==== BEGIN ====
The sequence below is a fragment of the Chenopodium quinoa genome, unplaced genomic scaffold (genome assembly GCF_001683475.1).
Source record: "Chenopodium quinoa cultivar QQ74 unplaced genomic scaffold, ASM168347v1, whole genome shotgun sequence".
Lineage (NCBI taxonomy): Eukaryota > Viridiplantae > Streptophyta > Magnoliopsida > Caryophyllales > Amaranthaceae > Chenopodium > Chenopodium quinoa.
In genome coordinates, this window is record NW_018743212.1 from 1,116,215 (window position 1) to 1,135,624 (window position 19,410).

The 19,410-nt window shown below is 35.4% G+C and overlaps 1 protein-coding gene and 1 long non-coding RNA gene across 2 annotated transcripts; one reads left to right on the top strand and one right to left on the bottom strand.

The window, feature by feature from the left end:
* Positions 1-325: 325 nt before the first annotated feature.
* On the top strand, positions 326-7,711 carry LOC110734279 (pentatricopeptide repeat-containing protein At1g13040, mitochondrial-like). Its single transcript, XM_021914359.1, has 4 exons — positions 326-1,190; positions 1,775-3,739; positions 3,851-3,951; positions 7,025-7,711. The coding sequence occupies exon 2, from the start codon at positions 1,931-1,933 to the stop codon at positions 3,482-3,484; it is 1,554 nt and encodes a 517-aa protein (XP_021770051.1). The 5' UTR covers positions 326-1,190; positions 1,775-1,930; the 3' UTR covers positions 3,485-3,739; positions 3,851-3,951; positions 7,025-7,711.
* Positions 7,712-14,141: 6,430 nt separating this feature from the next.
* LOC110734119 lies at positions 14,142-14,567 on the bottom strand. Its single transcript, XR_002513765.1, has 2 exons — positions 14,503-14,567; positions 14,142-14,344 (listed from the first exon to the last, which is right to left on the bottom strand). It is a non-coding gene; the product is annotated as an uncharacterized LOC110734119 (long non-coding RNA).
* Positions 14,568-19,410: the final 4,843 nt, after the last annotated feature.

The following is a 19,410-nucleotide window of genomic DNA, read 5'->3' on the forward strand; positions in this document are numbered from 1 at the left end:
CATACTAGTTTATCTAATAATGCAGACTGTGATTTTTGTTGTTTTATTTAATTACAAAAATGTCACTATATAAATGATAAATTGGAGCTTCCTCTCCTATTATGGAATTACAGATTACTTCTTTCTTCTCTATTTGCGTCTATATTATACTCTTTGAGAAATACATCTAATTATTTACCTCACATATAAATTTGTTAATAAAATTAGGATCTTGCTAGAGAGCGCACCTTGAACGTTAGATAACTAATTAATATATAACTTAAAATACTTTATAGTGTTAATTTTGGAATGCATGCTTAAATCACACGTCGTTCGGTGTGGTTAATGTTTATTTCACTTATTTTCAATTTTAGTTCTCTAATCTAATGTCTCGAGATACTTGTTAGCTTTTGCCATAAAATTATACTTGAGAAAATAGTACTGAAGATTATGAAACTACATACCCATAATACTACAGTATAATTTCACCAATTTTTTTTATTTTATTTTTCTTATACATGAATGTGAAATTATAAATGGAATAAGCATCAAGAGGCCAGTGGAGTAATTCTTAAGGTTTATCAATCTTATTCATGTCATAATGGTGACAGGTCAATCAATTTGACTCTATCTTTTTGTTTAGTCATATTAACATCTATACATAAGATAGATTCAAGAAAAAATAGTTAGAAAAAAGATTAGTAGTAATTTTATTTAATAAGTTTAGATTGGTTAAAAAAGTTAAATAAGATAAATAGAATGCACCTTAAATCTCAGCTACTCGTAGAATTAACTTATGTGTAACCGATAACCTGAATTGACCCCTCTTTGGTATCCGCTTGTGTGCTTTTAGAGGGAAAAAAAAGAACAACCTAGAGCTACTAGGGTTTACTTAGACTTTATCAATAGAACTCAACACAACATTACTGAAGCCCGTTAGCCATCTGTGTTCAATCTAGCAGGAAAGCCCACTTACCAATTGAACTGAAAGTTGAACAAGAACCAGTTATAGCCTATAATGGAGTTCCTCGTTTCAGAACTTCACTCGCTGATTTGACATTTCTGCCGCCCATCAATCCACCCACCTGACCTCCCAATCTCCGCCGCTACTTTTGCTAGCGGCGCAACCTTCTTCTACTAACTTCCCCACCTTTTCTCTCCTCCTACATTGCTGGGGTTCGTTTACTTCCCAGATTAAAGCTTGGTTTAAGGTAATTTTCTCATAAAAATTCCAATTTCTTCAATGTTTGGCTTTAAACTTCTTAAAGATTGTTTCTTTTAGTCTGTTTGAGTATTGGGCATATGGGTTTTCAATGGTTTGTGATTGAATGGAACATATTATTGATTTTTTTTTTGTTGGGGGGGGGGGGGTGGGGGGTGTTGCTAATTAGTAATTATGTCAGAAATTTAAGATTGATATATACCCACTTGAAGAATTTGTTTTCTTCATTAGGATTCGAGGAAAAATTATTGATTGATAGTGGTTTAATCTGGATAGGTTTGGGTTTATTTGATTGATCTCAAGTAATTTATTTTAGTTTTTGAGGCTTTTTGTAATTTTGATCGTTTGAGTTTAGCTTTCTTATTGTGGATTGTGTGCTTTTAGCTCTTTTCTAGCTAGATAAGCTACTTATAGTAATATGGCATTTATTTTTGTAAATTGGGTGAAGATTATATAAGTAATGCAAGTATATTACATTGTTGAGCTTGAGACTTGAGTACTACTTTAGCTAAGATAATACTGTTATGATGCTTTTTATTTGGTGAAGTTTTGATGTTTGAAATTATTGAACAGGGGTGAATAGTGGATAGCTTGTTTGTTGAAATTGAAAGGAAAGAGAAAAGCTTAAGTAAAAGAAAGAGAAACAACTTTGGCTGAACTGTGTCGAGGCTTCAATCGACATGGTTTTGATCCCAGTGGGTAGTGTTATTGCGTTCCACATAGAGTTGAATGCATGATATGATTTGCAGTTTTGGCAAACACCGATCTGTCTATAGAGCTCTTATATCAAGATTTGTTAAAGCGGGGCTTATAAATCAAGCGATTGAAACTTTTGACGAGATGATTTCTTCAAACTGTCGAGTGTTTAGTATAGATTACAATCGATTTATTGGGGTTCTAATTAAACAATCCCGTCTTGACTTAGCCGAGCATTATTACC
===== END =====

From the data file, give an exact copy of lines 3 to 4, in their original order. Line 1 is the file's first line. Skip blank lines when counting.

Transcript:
Lineage (NCBI taxonomy): Eukaryota > Viridiplantae > Streptophyta > Magnoliopsida > Caryophyllales > Amaranthaceae > Chenopodium > Chenopodium quinoa.
In genome coordinates, this window is record NW_018743212.1 from 1,116,215 (window position 1) to 1,135,624 (window position 19,410).